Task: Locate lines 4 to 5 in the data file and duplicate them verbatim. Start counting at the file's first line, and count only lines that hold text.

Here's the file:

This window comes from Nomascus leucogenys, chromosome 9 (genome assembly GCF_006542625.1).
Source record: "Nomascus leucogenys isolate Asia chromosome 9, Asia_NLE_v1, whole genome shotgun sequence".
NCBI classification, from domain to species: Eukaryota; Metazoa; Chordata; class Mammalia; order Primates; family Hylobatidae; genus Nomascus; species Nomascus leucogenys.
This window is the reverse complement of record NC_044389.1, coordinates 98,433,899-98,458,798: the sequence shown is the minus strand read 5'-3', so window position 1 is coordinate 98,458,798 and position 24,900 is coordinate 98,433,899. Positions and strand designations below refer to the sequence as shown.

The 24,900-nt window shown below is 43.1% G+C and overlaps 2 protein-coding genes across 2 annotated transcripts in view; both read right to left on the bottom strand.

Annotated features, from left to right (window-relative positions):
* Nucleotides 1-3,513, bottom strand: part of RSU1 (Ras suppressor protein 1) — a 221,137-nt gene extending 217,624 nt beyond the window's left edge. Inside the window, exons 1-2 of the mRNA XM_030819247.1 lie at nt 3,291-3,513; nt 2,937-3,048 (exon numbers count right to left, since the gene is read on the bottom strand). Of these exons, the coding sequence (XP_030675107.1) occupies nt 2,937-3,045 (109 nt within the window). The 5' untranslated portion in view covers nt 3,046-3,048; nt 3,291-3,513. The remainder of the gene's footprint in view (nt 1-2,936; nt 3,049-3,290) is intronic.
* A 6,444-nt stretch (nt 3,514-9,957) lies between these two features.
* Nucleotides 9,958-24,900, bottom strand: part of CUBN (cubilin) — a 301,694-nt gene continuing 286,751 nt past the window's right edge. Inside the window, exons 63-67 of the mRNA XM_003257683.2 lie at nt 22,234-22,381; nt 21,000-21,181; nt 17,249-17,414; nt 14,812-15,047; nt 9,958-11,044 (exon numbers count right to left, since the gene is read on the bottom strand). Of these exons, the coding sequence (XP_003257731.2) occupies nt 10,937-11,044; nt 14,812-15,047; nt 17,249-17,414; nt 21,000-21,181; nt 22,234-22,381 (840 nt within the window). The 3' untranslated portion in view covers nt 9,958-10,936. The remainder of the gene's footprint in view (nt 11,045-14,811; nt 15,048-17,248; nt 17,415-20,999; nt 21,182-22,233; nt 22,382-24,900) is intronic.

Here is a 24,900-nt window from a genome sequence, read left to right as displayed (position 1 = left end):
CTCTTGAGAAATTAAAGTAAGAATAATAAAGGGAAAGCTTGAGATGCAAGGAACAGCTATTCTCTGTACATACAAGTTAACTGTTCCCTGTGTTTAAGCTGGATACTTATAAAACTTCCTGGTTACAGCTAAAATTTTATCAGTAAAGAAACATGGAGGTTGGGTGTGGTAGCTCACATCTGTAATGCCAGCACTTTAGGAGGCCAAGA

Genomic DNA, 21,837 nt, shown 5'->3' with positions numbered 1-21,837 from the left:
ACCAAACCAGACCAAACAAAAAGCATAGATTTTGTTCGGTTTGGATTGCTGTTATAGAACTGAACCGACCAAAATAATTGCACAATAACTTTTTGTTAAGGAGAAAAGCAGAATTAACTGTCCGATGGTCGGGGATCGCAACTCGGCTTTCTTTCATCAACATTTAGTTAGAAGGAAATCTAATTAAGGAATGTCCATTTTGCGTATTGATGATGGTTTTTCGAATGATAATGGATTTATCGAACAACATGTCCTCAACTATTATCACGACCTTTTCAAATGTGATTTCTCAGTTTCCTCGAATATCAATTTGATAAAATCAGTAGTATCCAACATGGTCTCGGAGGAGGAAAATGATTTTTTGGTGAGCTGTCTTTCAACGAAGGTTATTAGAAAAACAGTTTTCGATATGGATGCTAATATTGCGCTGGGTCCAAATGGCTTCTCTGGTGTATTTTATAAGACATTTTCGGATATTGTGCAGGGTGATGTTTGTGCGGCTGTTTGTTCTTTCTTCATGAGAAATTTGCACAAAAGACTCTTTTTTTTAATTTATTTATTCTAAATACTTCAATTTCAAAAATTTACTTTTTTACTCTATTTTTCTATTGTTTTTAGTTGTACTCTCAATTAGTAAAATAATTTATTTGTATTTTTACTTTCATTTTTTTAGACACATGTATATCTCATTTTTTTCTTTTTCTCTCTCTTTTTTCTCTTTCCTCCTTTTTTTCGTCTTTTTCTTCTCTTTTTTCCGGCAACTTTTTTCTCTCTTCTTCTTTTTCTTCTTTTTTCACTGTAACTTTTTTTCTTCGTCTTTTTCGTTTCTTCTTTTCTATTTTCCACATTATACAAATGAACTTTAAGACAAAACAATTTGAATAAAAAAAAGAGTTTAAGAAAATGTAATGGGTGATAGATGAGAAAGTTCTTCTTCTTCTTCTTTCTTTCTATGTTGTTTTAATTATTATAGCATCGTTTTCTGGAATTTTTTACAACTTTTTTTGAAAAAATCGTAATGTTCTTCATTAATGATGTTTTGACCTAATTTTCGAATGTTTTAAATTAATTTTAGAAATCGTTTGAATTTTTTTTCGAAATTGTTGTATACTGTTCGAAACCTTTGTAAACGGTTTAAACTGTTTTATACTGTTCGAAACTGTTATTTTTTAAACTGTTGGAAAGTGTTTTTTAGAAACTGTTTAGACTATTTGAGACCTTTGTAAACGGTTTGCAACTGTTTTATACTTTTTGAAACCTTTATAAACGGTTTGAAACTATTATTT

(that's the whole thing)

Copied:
This window is the reverse complement of record NC_044389.1, coordinates 98,433,899-98,458,798: the sequence shown is the minus strand read 5'-3', so window position 1 is coordinate 98,458,798 and position 24,900 is coordinate 98,433,899. Positions and strand designations below refer to the sequence as shown.

The 24,900-nt window shown below is 43.1% G+C and overlaps 2 protein-coding genes across 2 annotated transcripts in view; both read right to left on the bottom strand.